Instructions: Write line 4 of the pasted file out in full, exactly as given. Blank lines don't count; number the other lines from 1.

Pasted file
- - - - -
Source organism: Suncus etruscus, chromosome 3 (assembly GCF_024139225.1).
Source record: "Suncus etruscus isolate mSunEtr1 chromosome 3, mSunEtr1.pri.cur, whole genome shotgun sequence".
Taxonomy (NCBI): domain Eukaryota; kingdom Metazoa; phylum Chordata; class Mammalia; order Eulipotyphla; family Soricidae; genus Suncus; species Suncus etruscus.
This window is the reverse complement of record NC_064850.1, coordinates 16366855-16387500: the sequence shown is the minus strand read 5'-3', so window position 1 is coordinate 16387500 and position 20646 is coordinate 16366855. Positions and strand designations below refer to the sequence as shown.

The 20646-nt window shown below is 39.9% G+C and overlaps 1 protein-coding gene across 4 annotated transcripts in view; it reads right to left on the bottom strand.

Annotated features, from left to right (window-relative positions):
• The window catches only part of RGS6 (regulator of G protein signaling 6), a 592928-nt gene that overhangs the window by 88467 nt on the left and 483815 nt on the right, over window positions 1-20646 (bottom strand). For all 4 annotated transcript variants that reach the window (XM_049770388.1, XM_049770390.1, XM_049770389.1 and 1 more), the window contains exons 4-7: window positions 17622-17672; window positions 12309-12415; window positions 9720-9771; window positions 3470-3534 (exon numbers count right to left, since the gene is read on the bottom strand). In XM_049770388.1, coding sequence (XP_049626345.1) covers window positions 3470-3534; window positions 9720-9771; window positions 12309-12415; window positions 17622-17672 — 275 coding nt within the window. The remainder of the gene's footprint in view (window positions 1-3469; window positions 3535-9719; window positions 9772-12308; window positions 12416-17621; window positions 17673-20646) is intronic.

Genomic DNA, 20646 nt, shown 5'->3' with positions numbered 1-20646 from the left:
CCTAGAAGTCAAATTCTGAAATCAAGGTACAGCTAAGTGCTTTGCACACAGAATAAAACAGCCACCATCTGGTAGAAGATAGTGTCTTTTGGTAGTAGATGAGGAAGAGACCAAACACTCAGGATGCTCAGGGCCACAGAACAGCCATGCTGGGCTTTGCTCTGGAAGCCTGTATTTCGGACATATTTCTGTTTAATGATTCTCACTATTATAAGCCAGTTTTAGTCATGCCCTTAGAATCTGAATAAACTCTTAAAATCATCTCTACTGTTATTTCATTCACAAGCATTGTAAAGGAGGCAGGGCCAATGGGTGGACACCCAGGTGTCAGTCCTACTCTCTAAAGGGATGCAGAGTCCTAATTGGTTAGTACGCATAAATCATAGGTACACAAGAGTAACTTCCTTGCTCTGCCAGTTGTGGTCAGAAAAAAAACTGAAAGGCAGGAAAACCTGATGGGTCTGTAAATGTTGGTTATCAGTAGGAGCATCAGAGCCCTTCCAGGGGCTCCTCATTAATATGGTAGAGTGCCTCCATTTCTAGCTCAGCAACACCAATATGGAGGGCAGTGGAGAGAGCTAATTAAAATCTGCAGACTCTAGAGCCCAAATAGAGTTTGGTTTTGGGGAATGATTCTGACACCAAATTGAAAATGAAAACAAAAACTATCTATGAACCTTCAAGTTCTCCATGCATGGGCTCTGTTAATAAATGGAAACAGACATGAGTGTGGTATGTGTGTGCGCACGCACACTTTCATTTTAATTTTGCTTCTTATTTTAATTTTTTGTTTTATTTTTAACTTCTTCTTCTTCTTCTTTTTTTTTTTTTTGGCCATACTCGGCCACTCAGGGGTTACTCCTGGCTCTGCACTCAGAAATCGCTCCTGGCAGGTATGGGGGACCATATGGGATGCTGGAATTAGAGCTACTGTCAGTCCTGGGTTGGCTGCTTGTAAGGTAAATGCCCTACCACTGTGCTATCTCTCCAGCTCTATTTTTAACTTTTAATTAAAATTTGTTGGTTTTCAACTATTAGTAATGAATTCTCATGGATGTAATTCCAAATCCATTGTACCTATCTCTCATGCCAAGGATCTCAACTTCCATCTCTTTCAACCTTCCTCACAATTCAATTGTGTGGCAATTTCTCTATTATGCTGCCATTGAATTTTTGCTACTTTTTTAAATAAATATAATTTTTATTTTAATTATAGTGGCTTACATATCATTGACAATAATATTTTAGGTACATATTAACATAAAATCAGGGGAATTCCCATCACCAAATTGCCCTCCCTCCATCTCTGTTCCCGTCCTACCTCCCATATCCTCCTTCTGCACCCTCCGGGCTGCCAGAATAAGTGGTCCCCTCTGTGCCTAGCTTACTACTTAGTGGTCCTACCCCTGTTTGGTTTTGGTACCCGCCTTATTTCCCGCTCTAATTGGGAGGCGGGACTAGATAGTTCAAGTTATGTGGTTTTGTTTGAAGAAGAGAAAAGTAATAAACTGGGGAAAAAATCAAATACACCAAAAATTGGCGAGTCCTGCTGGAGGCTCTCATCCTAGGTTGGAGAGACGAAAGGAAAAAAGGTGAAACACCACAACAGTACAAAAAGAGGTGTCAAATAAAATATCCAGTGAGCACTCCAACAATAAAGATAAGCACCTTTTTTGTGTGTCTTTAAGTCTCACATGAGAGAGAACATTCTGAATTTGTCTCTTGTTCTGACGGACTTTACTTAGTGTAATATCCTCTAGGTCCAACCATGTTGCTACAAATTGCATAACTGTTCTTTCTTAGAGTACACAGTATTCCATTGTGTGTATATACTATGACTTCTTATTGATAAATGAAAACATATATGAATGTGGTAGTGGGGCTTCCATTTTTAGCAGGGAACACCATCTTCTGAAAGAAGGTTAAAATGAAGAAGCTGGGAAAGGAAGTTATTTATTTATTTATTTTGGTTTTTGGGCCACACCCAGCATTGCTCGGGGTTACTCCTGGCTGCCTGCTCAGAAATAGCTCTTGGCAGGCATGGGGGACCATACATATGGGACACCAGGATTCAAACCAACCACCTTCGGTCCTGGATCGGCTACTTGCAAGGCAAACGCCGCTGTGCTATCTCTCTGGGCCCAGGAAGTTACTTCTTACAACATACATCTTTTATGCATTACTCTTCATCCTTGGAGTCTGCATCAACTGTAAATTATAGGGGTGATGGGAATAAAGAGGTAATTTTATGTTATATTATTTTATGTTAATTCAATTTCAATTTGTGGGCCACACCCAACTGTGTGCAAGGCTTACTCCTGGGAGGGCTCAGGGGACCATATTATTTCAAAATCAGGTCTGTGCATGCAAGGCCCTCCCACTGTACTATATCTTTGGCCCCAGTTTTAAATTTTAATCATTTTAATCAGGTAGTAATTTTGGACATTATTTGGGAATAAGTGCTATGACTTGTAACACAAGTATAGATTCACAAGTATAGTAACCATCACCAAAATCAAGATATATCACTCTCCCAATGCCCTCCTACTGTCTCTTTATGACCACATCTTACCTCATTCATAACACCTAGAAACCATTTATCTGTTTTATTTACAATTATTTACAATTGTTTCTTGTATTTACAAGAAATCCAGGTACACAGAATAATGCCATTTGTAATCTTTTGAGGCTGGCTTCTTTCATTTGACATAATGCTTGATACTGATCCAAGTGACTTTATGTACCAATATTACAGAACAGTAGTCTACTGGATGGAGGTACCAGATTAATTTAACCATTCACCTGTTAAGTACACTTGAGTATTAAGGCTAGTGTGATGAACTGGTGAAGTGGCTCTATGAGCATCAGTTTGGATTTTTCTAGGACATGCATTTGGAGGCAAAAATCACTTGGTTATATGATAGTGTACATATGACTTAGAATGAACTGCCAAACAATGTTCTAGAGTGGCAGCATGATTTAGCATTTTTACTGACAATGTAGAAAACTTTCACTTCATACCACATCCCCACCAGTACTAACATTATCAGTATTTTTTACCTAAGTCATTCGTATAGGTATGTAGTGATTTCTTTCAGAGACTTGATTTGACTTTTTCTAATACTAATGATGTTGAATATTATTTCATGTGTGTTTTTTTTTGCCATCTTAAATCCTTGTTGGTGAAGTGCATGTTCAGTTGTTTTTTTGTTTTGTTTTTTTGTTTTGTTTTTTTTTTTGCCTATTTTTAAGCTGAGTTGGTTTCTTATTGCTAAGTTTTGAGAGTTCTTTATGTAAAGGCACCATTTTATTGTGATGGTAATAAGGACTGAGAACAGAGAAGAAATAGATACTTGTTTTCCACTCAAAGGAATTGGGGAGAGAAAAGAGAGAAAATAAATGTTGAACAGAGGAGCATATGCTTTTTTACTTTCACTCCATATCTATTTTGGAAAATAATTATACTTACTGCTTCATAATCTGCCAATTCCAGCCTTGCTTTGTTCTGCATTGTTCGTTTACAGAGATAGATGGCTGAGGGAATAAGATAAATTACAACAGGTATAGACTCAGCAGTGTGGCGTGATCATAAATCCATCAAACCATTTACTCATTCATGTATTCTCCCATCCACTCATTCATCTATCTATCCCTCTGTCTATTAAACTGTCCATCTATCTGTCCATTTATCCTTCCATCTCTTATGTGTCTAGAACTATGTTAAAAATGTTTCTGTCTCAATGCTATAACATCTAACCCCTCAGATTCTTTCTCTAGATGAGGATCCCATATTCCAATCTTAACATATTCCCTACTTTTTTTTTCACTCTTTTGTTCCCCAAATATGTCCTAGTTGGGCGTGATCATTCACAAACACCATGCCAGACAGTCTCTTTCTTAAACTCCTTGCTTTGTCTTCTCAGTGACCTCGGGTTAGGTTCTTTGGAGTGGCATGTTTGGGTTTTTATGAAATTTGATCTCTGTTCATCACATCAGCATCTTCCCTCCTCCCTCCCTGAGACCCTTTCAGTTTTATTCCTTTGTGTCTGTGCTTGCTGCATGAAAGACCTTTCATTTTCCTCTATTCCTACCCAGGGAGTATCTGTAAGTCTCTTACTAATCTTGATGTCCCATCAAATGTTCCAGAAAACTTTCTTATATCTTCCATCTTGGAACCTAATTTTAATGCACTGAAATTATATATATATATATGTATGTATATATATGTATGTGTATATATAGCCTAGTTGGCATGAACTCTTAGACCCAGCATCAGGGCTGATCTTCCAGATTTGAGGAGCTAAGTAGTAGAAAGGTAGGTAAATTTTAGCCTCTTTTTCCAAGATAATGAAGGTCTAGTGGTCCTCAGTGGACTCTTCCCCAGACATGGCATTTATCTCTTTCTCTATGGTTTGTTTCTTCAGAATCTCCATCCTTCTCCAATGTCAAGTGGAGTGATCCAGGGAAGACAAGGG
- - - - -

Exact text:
This window is the reverse complement of record NC_064850.1, coordinates 16366855-16387500: the sequence shown is the minus strand read 5'-3', so window position 1 is coordinate 16387500 and position 20646 is coordinate 16366855. Positions and strand designations below refer to the sequence as shown.